Penyclawdd Castle

Penyclawdd is an ‘aberrant’ castle. It lies surprisingly close to the outskirts of Abergavenny in the pass between the rivers Monnow and Usk. Presumably it was an early knight’s fee of Abergavenny barony. From these Norman origins, by 1349, Penyclawdd had become a manor held by half a knight's fee from Abergavenny castle. This fee was held by Walter Kymbard from the late Earl Lawrence Hastings of Pembroke. Presumably the fee was much older as the castle remains suggest.

The castle consists of a double moated motte and ‘ringwork’ at the rear of the late Medieval Penyclawdd house. Penyclawdd castle is a puzzling site. It is defensively weak, backing onto the higher ground from which runs the small stream that feeds the outer moat. There appears to be a counterscarp on the outer edge of the wet moat to the north. Inside what initially appears to be a ringwork, is a small motte or platform. This is about ten feet above the inner dry ditch and has a diameter of about sixty feet. The top of the mound is solid and contains stone. The remains of the possible 'ringwork' has been destroyed on the east side by the medieval house, and on the south side by the walled garden and farmyard. The ‘ringwork’ bank is at least fifteen feet wide and is about the same height except on the north-west side where it is higher than the motte. The inner ditch is about 15-20 feet wide, but appears to be wider on the north side. The suggestion that the inner work may have been a ringwork with a motte within is suggested by the thickness and height of the bank, and the fact that it is as high as the mound, except where it actually overlooks the mound to the north-west. It is possible that the ringwork continued on the south and east sides or was replaced by a bailey which would now be destroyed under the house, garden and farmyard. The farmyard appears to be on a platform, there being a 'lip' where the access road enters the farmyard. The outer ditch also shows signs of having originally continued further south.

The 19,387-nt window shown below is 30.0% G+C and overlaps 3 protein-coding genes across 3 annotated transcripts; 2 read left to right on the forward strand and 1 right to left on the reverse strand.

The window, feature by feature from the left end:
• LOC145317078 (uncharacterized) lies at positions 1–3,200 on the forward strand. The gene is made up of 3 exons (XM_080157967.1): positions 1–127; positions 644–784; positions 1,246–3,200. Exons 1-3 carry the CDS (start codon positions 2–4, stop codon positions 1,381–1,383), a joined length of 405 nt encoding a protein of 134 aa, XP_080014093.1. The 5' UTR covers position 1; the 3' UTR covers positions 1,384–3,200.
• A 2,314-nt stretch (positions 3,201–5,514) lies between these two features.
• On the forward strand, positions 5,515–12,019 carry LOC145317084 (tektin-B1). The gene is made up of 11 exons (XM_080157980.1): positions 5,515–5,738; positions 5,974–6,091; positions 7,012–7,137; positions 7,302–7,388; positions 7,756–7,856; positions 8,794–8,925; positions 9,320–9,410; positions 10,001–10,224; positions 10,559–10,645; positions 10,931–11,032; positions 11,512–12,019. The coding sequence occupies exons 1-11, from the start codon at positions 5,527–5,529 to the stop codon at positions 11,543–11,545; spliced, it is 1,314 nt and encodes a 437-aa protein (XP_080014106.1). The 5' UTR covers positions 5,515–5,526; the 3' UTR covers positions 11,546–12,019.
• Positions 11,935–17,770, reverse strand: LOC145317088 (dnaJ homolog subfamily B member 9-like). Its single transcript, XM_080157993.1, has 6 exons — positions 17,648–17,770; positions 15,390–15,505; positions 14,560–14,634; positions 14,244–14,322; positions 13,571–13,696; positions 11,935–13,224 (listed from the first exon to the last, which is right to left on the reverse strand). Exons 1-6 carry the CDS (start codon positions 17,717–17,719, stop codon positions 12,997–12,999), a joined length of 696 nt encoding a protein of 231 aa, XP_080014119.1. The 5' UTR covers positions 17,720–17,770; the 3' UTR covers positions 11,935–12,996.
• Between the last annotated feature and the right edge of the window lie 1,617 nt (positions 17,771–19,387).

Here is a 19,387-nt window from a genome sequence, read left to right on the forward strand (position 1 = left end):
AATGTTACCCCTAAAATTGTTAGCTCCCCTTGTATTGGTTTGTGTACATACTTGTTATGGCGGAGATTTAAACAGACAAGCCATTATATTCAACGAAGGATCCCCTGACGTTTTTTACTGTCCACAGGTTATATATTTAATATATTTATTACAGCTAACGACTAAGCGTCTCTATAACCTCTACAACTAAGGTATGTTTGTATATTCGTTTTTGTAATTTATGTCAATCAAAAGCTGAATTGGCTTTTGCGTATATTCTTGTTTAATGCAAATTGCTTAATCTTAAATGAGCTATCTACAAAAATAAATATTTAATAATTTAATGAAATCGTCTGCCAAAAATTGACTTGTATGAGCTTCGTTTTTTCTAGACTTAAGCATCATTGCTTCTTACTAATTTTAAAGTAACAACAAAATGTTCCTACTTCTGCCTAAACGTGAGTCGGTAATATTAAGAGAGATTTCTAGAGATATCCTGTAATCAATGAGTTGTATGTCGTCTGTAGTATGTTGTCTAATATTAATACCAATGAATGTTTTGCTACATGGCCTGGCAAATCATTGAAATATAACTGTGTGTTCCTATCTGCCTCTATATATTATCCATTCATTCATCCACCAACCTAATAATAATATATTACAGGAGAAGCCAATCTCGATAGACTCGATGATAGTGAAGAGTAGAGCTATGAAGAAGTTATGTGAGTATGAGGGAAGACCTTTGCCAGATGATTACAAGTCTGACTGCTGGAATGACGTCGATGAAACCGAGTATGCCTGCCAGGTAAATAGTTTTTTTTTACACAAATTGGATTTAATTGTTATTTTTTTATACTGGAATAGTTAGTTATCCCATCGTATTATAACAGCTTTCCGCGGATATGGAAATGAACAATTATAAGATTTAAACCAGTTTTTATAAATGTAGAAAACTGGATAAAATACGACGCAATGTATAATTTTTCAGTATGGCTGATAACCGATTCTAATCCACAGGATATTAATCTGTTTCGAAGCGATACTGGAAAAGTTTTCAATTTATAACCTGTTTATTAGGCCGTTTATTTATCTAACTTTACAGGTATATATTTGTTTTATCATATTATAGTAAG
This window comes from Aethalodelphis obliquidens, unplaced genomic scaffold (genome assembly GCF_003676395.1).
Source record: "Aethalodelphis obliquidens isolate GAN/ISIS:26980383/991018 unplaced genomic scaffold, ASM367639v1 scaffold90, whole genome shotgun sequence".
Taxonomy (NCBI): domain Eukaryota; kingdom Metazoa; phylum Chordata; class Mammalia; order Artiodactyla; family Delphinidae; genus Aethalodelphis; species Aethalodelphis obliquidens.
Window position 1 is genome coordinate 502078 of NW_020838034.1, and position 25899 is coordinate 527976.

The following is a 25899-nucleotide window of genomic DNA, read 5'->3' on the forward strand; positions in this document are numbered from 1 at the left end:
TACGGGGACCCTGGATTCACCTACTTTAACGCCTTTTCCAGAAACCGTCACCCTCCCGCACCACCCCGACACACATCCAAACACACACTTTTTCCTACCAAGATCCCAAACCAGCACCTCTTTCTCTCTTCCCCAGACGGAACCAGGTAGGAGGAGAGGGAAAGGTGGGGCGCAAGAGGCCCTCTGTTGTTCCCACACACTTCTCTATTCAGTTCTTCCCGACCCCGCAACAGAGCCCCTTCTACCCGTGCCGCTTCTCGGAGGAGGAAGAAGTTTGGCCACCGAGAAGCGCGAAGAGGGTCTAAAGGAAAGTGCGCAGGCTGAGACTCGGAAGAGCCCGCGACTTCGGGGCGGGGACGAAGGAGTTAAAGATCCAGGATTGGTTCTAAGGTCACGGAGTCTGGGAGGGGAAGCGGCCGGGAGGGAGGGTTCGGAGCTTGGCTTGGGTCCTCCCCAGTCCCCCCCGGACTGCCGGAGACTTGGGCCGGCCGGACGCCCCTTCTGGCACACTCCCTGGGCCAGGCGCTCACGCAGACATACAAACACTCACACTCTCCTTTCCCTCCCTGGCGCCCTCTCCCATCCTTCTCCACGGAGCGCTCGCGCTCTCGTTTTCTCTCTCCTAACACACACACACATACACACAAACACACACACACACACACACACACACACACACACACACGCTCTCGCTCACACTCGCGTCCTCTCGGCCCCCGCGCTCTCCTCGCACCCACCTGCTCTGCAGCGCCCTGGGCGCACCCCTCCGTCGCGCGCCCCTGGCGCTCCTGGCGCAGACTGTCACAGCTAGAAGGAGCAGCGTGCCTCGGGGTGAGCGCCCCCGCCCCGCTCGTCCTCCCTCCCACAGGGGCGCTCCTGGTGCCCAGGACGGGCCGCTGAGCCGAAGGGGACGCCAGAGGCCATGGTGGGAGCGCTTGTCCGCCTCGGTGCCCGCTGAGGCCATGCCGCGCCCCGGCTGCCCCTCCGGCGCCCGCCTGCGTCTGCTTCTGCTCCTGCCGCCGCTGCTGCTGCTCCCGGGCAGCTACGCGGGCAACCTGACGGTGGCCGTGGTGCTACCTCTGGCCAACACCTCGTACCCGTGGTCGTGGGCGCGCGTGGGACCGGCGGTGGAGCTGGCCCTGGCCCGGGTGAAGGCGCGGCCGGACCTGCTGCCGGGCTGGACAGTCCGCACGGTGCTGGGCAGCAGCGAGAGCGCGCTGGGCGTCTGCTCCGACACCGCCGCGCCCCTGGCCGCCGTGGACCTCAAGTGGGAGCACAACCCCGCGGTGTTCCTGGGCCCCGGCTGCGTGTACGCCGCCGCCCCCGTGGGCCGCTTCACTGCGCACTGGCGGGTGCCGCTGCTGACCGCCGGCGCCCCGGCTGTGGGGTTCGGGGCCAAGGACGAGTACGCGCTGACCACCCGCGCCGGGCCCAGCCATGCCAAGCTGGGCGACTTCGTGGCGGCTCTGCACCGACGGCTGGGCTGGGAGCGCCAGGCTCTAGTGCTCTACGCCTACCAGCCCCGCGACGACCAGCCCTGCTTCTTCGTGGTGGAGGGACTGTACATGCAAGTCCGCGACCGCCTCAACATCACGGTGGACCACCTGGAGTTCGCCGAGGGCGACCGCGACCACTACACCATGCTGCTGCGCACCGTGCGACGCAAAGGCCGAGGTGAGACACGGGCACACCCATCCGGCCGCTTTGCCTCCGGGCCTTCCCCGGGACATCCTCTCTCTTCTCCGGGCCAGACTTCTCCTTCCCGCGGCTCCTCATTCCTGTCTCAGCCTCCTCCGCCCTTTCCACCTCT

Copyright©1994-2004 Paul Martin Remfry

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